A fruitful partnership between St. Luke’s University Health Network (SLUHN) and the Rodale Institute demonstrates the organizations’ commitment to promoting the health of their community and the environment.
That was the topic of the keynote address during PPL’s Energy Efficiency Healthcare Forum Oct. 5 at the PPL Conference Center at Walbert near Allentown.
“We’re pleased to have St. Luke’s University Health Network participate in our inaugural Healthcare Energy Efficiency Forum,” said Jodi Hoffman, a key account manager with PPL Electric Utilities. “We collaborated with many of our health care customers to design an educational day around a holistic approach to energy efficiency and sustainability. Participating hospitals, pharmaceutical companies and long-term care communities will have the opportunity share ideas and solutions to benefit their operations and the planet.”
Through the St. Luke’s Rodale Institute Organic Farm, SLUHN is able to provide organic produce to patients, staff and visitors to its hospitals throughout the network. SLUHN continues to be one of the few hospitals in the nation to offer patients organic produce grown at an organic farm located on a hospital campus.
The keynote presenters during the PPL Energy Efficiency Healthcare Forum were:
- Ed Nawrocki, President of St. Luke’s Anderson and Quakertown Campus;
- Jeff Moyer, Executive Director of the Rodale Institute; and
- Lynn Trizna, the Rodale Institute farmer who runs the St. Luke’s Rodale Institute Organic Farm.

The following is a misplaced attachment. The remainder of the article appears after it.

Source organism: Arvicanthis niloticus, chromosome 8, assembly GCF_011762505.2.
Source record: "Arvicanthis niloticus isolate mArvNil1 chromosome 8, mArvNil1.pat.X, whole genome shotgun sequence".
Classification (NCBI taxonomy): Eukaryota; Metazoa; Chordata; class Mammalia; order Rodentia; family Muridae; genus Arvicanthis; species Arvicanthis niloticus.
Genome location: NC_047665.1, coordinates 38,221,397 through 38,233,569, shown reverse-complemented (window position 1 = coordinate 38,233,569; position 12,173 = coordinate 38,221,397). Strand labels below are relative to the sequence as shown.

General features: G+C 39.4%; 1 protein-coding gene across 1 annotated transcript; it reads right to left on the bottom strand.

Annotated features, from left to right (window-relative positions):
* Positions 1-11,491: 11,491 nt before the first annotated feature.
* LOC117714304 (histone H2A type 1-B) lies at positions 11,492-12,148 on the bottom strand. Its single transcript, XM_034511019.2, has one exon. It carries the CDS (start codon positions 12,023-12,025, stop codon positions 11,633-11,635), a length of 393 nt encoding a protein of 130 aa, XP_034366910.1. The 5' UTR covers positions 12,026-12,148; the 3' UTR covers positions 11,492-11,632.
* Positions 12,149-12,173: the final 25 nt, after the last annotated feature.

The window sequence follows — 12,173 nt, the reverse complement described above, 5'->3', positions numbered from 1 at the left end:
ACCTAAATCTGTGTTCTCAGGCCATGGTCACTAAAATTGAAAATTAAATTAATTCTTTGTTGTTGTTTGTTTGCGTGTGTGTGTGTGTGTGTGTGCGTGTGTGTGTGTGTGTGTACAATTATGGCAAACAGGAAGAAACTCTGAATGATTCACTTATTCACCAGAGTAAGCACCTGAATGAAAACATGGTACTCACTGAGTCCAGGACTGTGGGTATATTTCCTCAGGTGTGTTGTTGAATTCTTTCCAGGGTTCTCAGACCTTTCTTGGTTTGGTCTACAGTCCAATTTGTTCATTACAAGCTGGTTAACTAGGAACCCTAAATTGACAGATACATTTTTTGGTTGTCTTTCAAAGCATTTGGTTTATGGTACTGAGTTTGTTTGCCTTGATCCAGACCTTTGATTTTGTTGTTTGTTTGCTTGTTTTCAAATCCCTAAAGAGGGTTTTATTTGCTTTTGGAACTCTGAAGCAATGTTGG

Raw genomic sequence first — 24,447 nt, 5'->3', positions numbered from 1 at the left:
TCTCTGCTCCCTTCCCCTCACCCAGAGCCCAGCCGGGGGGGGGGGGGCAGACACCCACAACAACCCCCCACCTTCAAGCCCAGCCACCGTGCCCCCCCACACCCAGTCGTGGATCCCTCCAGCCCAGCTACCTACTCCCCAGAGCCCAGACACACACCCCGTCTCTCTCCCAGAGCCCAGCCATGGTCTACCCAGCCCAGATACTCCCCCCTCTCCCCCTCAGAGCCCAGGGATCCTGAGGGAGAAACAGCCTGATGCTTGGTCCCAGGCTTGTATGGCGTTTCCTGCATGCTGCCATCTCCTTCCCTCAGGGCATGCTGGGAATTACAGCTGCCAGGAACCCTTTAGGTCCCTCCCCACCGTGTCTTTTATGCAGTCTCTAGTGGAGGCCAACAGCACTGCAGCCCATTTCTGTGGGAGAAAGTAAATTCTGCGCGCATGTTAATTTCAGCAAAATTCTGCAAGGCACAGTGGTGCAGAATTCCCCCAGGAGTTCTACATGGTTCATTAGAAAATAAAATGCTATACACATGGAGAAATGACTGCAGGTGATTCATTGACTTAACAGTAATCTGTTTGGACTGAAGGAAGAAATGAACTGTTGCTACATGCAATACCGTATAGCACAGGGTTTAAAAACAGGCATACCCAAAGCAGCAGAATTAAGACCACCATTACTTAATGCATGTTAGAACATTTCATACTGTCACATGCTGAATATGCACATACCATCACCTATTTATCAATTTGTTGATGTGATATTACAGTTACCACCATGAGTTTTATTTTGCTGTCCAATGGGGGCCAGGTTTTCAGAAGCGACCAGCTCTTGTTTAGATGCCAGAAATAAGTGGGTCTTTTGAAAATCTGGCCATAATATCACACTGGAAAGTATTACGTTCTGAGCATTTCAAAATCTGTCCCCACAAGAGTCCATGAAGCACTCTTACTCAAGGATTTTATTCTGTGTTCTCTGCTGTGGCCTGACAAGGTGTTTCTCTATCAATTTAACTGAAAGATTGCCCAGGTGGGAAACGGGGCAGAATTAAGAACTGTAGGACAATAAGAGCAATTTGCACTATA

They discussed the farm program and Rodale’s overall view and approach to healthy organic food and healthcare. In addition, Allison Hess, Director of Wellness Programs at Geisinger Health Plan, spoke about Geisinger’s Fresh Food Pharmacy program.
“The St. Luke’s Rodale Institute Organic Farm is an excellent example of the power of collaboration,” Nawrocki said. “We combined our health care expertise and facilities with Rodale Institute’s proficiency in the area of organic farming to elevate the wellness of our network by providing organic food directly from farm to patient. Doing so underscores our organizations’ strong commitment to health and healing.”
Now in its fourth year of operation, the farm, which is located at the St. Luke’s Anderson Campus in Bethlehem Township, is looking to increase its harvest of organic produce, while expanding its staff, adding a certified organic designation and growing cut flowers to further diversify the farm’s crops.
“The farm harvested around 50,000 pounds of produce last year and the hope is that it will produce more this year,” said Trizna, aka “Farmer Lynn,” who has been working the farm since its inception.
The 11.5-acre farm plants 100 varieties of produce, including lettuce/salad greens, broccoli, tomatoes, peppers, cucumbers, ground cherries, summer squash, kale, garlic, cabbage, beets, potatoes, herbs, melons, corn, Brussels sprouts and much more. This fresh organic produce is distributed every week in-season to all hospital cafeterias in the network.
This year, the farm is also growing more than 40 varieties of flowers, which are currently being used to decorate the campus cafes.
“Our partnership with St. Luke’s is very natural,” Moyer said. “We both care greatly about our communities and understand the link between our health and the food we eat. Using regenerative organic principles and practices we can improve the health of our soils, the health of people and the health of the planet. We are accomplishing all of these goals at the St. Luke’s Rodale Institute Organic Farm.”
Note: This story was contributed by St. Luke’s University Health Network. Its publication is the result of a news partnership between Saucon Source and SLUHN.